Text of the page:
Directed by Peter von Puttkamer
VisionTV: Sept. 14, 10 p.m. EST
Col. Percy Fawcett was born in Devon, England, in 1867. When, where and how he died, though, is a mystery — the “enigma” of this half-hour television documentary. His story is a cautionary tale about a spiritual quest that became an obsession.
Fawcett was a British artillery officer, archeologist and explorer. His exploits inspired Arthur Conan Doyle’s novel The Lost World, and some say Fawcett was the model for the movie hero Indiana Jones. But the reality of his life is truly stranger than fiction.
In 1925, Fawcett, with his son Jack and Jack’s friend Raleigh Rimmel, set out on a quest to the Mato Grosso province of western Brazil. Their aim was to locate a lost city, referred to by Fawcett as “Z.” Fawcett, a theosophist and follower of the occultist Helena Blavatsky, believed that Z was the home of a superior race of “Earth Guardians,” members of a “Great White Brotherhood” responsible for safeguarding the spiritual well-being of humankind. He also believed that Jack had been born a member of this Guardian brotherhood and would assume his proper role upon reaching Z.
The early stages of this fantastical pilgrimage were documented in dispatches Fawcett sent from the jungle that were published in newspapers and read by millions around the world. But then the dispatches petered out. Despite dozens of search and rescue attempts, the three men were never seen or heard from again.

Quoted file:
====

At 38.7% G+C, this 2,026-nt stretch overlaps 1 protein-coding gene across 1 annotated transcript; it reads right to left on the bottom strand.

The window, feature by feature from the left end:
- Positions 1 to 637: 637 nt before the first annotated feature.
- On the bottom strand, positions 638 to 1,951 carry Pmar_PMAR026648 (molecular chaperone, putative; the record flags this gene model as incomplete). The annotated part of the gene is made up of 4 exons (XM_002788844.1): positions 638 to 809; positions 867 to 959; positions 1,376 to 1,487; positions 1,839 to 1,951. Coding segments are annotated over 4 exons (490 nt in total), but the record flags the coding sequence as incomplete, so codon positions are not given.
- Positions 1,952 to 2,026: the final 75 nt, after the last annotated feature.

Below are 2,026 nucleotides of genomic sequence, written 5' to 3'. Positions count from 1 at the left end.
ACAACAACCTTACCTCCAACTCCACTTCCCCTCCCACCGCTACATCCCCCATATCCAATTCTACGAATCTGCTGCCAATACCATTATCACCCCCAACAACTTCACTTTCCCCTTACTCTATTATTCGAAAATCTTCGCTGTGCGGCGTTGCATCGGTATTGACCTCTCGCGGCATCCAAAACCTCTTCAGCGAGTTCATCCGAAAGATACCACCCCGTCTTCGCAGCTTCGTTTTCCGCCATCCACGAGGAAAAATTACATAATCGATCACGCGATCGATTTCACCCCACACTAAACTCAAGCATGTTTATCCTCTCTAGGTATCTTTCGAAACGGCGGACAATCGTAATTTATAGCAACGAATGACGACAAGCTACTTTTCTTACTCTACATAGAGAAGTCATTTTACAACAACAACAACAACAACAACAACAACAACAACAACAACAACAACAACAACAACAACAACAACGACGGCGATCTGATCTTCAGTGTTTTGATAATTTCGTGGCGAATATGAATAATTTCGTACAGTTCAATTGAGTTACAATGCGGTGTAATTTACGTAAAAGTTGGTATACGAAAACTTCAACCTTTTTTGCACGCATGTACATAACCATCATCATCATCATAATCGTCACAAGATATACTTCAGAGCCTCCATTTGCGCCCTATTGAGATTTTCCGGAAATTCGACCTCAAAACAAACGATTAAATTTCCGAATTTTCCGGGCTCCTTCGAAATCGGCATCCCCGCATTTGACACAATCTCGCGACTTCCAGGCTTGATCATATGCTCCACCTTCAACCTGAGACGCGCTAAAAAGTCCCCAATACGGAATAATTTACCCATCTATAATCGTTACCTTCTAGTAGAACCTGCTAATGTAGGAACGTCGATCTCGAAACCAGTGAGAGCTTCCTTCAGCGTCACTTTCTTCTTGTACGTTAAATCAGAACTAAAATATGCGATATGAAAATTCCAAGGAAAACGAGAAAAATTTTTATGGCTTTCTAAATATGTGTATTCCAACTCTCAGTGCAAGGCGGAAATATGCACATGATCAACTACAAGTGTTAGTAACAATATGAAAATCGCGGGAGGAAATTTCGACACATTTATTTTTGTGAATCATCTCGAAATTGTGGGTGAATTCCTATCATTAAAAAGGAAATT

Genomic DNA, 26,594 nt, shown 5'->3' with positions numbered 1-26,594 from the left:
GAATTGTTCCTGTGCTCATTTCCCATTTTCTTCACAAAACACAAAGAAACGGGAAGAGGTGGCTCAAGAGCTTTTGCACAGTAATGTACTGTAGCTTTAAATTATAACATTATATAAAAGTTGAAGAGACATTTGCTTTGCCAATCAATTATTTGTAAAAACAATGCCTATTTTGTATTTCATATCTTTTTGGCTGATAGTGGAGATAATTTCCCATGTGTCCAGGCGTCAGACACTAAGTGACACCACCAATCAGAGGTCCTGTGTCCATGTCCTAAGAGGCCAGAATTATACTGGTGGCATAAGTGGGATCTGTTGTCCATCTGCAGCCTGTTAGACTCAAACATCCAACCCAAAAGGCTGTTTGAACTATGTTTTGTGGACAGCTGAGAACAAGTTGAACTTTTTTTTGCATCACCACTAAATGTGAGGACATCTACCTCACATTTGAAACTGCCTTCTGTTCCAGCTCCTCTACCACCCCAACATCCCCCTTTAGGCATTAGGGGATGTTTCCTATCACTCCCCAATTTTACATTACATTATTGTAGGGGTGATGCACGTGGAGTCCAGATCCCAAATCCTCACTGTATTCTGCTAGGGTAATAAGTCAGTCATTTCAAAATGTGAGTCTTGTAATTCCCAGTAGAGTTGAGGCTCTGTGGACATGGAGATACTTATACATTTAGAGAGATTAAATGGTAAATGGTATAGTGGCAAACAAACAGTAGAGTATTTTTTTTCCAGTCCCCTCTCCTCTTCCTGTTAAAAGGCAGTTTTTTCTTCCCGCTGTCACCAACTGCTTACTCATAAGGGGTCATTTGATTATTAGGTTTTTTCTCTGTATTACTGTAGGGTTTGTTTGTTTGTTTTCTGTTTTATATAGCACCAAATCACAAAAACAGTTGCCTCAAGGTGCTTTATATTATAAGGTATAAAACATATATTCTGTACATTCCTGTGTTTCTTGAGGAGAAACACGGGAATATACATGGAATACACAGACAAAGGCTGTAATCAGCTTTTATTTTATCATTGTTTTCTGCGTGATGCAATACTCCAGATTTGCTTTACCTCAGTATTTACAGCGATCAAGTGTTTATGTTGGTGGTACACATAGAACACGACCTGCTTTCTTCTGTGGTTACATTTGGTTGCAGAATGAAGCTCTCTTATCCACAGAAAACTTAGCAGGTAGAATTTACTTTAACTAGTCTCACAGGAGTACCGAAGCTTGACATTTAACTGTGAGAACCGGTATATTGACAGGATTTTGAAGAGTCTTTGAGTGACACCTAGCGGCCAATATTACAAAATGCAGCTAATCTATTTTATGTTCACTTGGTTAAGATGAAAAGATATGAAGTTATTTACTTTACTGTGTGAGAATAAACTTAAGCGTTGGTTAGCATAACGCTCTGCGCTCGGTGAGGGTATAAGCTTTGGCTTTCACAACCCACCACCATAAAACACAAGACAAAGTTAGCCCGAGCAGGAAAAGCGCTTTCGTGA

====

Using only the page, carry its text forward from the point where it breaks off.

Director Peter von Puttkamer tells this story using multiple devices to flesh out the narrative, including interviews with scholars, archivists and surviving heirs. He makes lavish use of archival still photos and employs dramatized recreations of key moments in Fawcett’s voyage. Present-day adventurer Niall McCann guides the camera as the documentary crew retraces Fawcett’s steps up to Dead Horse Camp.
Sometimes these techniques impede rather than strengthen the story. McCann is an awkward presenter, and his questions feel uncomfortably staged. Sometimes the narrative thread becomes tangled as the story lurches inelegantly from point to point. Sometimes the writing is too melodramatic for the content it seeks to express. Another serious flaw, especially for a documentary, is its failure to mention that Fawcett was a proponent of eugenics, the reviled science of racial engineering associated with Nazism. None of these faults, though, can spoil a good yarn. The film holds one’s attention to the end.
So, does Lost in the Amazon unravel the enigma? That would be telling too much, wouldn’t it? Tune in and find out.
Richard Wright is a writer in Toronto.
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